Wednesday, June 22, 2011

Idyllic Summer Day

You know those blogs...where the kids all cooperate when the mama suggests a picnic. Where the mom never seems to lose her cool. Where the screen door never slams into the already-screaming child's forehead. There always seems to be a knitting project on the go in these magical mothers' homes, not to mention time to whip up some wholesome, made-from-scratch jam/bread/cake/muffin/souffle from locally grown ingredients.

I had my fun with trying to be that blogger. See last summer's posts, where every day appeared to be a carnival of bread baking, raspberry picking, and beach fun.

Another year of mothering and blogging has granted me new wisdom.

Yesterday was the first official day of summer. My kids trickled out the door as they are wont to do, without shoes, sunscreen, and hats, and missing various articles of clothing. I decided it would be fun to go on a little adventure.


I went back into the house to collect sunscreen, juice, snacks, shoes, hats, clothing, and a blanket. That only took me about 10 minutes. By that time, Violet and Margot had come back into the house, because where I go, they go. Violet then had a tantrum because she didn't like the dress I grabbed out of the laundry basket. She fought and struggled, I persisted (because I was too lazy to run upstairs to find something she liked) until she tried to run out the door. When I caught her arm, the screen door sprang shut. On her forehead (cue shrill cries of indignation).

The mama is still smiling at this point. Even though Violet then had a fit about the fact that I'd grabbed HER sleeping bag as a picnic blanket. I cajoled, a la Maria Von Trapp, about what fun it would be to enjoy our snack in the great outdoors.


My plan to walk up the road to the field of horses dwindled to a tromp through the grass into one of our small pastures. I tramped down long grass, spread the blanket out, and laid out our snacks, all the while listening to you-know-who shrieking about the burrs and the picky grass and the hot sun that were all conspiring to ruin her life. "This is fun!", I chirped, trying my darndest to convince her.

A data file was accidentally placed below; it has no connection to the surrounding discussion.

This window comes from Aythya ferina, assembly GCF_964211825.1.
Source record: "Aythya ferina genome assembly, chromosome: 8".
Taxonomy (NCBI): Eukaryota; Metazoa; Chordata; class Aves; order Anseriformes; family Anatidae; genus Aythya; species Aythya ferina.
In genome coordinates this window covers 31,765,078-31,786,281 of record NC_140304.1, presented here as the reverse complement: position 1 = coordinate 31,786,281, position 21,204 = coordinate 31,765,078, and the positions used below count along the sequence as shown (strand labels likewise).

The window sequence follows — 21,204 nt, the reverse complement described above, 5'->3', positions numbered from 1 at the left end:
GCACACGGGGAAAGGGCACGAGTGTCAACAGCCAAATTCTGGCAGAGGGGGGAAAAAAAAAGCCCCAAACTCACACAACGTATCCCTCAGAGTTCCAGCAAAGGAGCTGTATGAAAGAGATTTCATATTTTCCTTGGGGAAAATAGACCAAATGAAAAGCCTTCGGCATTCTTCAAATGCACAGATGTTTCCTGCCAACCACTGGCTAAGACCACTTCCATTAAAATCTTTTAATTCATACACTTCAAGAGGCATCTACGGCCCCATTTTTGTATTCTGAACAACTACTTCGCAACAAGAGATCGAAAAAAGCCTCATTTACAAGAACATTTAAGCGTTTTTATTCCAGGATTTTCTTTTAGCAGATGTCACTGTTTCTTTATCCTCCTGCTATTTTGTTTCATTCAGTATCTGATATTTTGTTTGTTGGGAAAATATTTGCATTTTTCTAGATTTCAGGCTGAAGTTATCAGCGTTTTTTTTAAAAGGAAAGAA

Then ensued the picnic.


Applesauce plopped off spoons onto dresses. Juice spilled all over the sleeping bag. Jude closed his eyes in resignation. I closed mine in an attempt to go to my happy place. It didn't work.


So, we gathered it all up and headed back up to the civilized, mown grass of the lawn. Margot wasn't wearing a diaper, and started behaving as if she wanted to pee. She squatted, and strained...but, nothing.

So, being a country dweller, I hiked up my skirt, widened my stance, and said, "Look! Pssss! See mommy! I'm peeing in the grass!" I failed to mention to her that I also peed on my skirt. And my shoes.


We ate strawberries and read stories, and hopped in and out of the wading pool. That is the story the pictures tell. But don't fool yourself.


I'm not one of those mothers. This was not one of those picnics.

And this, apparently, is not one of those blogs.

16 comments:

  1. Oh, I have had picnics like that! Boy-oh-boy have I had picnics just like that! Thanks for sharing the joys of one of THOSE picnics! Have a WONDERFUL summer!

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  2. Some days this seems like EVERY day to me...some days I opt to not go anywhere past my front yard - or even to go out at all.

    I stopped reading some blogs because I felt worse after reading them, comparing my imperfections as a parent, always feeling like I wasn't measuring up, wondering why I couldn't be everything to my children that other mom's seemed to be (and earn money with thier blog!)...Goodness forbid I didn't do a craft with my children that day! Some days, I just don't want to deal with cleaning ANOTHER mess.

    I treasure your honesty and bless you for sharing so much. I know that you are 'real' and I also see how much you deeply love your family. I find it amazing to see how much you seem to have grown and changed through what you share on your blogs, the changes you are making and that you make every day to better yourself and your family. I am sure that is just a small part of it...(It also brings me back to your blog when I have turned away from so many others.)

    I hope you have a WONDERFUL summer too. Take care of you....

    K

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  3. Oh, I sooo had one of those days today! We went walking to the creek and played in the water and that was all great and dandy. But once we got home everyone was melting down and I had this killer headache and the older girls were fighting and bickering and pinching and mama was yelling and by the end of the day they got veggie dogs for supper and I was so glad to see this day close.